There's no denying the fact that shopping at international retail fast fashion chain stores is easier, affordable for the South African shopper, and even slightly more convenient. You can always find those platform shoes you spotted on your favourite Instagram mutual, mass produced in a store at a mall near you (if that's what you're into). Ultimately, fast fashion is generally easier on the wallet than exclusive boutique items. 

The other side of the coin is shopping thrift to avoid being a part of the mannequin phenomenon as well as a means of adopting slow fashion for the sake of the environment. Alternatively, you splurge on luxury threads and beauty spreads. And I believe those luxury purchases are usually of French or Italian origin - or should I say more commonly so. I'll admit, I too, am drawn to the likes of Estée Lauder, Nuxe, Berdoues, Diego dalla Palma, and even La Mer (on very, very rare occasions).

READ MORE: Cultivating beauty: You can't travel, but you can take a trip to Chanel's gardens with us

And oh, how we all look forward to our monthly Zara visits - the Spanish really made sure our wardrobes got a fix they'll never forget when they opened this mega retailer some 40 years ago. 

But what if I told you that slowly transitioning to local buys is where the magic is at? I say "slowly transition" because much like any other 'non-essential' habit, no one can expect you to go cold turkey overnight - I mean, we all witnessed the collective meltdown over smokes and spirits within the first 21 days of lockdown. 

Anyway, one of the benefits of shopping locally produced fashion as well as beauty products is that they are often made through more ethical and organic processes than what we consume from the mass market of fast fashion. 

Secondly, the fact that local designers and retailers only make limited numbers of each item, heightens your probability of standing out and having a one-in-a-dozen statement piece. 

READ MORE: 21 AFI designers unite in face mask relief program for South Africans in need

And if we can take pride in seeing high profile celebrities such as Naomi Campbell, Beyoncé and Florence Kasumba donning Mzansi ready-to-wear pieces, surely it can spark something in us to aspire to invest in (or save towards) the likes of Rich Mnisi, Lukhanyo Mdingi, Maki Oh, Kenneth Ize, Thebe Magugu, Sindiso Khumalo, and other African designers within the same stable, the same way we put Cult Gaia, Jacquemus, Maison Margiella and Molly Goddard on our wishlists. 

Also, it's worth mentioning that a character on the HBO hit series by Issa Rae, Insecure, was spotted wearing a Mantsho x H&M piece in a recent episode, and in next weeks's episode the show's protagonist (Issa) will be ssen wearing a red Thebe Magugu blazer, whose label she's worn before IRL. 

But international 'hall of fame' aside; we're at the tail-end of Africa Month, and I'm hoping that when the world finally figures out a way of life beyond Covid-19, we will start to take an active interest in our local offerings whether you're a fashion enthusiast, a skincare aficionado, a home & lifestyle tastemaker or a keen traveler. Alternatively, you can take a peek at some of the MRP Project collections every now and then - fresh collaborations between young local designers and the retail giant.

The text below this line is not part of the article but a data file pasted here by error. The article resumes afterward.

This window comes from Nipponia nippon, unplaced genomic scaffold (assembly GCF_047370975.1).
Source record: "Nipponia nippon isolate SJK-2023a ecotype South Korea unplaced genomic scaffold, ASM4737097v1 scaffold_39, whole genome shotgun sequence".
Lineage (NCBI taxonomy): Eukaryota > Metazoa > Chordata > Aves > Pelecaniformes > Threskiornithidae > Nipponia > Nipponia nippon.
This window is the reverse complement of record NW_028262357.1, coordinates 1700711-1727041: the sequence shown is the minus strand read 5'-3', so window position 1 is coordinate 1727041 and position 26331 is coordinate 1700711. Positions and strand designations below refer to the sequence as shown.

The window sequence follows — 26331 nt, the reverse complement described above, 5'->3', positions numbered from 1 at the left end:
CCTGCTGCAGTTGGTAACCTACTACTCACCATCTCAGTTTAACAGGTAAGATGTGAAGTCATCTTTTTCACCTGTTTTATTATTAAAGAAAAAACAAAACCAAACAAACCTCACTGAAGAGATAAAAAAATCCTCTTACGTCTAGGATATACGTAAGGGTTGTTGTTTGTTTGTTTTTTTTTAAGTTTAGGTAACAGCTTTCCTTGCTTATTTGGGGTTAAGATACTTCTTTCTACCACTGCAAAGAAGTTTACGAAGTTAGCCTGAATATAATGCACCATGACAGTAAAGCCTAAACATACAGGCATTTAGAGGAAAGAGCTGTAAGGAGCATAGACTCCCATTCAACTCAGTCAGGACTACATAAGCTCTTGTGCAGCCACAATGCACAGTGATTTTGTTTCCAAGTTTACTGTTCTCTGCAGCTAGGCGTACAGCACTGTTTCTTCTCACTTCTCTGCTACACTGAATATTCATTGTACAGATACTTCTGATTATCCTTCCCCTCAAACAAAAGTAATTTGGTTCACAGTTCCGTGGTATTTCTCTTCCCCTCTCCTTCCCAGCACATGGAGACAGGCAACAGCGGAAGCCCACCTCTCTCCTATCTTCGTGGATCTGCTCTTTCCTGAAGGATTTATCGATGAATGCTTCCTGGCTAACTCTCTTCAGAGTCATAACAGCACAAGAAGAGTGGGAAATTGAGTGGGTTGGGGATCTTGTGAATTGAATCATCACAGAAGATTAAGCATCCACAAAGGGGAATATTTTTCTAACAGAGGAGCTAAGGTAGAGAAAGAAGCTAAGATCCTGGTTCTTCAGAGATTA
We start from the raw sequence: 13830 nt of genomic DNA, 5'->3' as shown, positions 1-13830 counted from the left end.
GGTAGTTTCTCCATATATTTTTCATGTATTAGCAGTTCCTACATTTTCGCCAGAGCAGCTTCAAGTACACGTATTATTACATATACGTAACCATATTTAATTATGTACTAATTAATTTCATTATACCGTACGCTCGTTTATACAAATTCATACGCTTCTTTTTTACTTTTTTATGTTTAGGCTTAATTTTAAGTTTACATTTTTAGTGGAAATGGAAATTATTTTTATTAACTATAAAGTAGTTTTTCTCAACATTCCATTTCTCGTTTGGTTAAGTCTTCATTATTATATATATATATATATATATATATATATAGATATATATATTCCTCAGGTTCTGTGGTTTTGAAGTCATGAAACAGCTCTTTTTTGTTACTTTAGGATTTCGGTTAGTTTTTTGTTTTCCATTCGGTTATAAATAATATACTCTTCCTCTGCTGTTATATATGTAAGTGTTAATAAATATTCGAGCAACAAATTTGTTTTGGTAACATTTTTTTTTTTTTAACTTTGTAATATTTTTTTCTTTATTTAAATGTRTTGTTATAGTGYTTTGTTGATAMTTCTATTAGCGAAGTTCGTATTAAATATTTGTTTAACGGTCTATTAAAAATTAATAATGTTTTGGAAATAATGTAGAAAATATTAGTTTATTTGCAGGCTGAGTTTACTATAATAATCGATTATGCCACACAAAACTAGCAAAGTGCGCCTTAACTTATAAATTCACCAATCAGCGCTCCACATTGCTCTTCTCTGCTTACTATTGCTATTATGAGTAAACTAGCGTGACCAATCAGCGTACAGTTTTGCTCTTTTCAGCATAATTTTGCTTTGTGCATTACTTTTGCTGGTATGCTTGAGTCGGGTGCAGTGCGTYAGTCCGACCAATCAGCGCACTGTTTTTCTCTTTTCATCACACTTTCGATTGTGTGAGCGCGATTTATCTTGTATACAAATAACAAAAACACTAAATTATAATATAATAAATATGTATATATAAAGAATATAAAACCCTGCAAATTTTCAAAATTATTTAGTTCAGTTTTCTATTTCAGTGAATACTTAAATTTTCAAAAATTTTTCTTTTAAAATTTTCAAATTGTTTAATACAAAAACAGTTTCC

And to paraphrase what is highlighted in the video below, "when you shop local, you show an appreciation of what African creatives have to offer, thereby boosting their morale to innovate further and believe in their brand."

In 2018, Joburg-based fashion journalist Tshego 'Red' Mosiane told W24 that shopping local has a two-pronged benefit outcome, as both the brands and the consumers benefit. 

In terms of our benefit as South Africans, Red says that "if we think on a grand level, it's about stimulating our economy and building our own supply chain in terms of fashion retail." 

"It also ensures that people keep their jobs and there's growth overall," she shares.

Ultimately, beyond creating an opportunity for the longevity of a brand, appreciating our own first, puts us on par with our global counterparts. Resources may not always be readily available and accessible in the cradle, but the craftsmanship this continent has to offer is certainly not inferior to that found in Europe and the U.S. 

Alright, class is over - time to window shop... or at least e-shop ready-to-wear fashion brands, skincare and a little bit of homeware for now: 

Any day

MRP Project 

Statement Fit And Flare Dress, R179.99  

local brands to shop


Love Jozi 

And the good news is that you can purchase a fabric mask here. 

Tapenade and Friends

(Beware: you may never want to leave again once you enter this store) 


Dr Pachanga 


Jimno Jean

Suki Suki Naturals  

READ MORE: How the founder of a local natural beauty brand created the solution to South African women's hair and skin needs



Margot Molyneux

Hannah Lavery SA


View this post on Instagram

Vessel in yellow + grey ??

A post shared by PICHULIK (@pichulikafrica) on

NALA Cape Town

Madame Luna Candles 


Unisex fragrances for every kind of personality and nose. 

Skin Creamery   

Super Ella

The Bam collective

For more locally produced fabric masks. 

Crystal Birch 

You can also order protective visors from this local milliner. 

Forever a good day

For investment purchases:



Kirsten Goss  

Slowdown Studio

Available at Hers His & Home 

The Ninevites rugs 

Rich Mnisi 

Thebe Magugu 

View this post on Instagram

“Anthro 1” - AW20 Showroom Fittings Paris

A post shared by Thebe Magugu (@thebemagugu) on

READ MORE: Is Africa ready to be a luxury fashion hub?

Lukhanyo Mdingi 


Sindiso Khumalo 


What local brands are on your must-have list that you would highly recommend? Tell us here.

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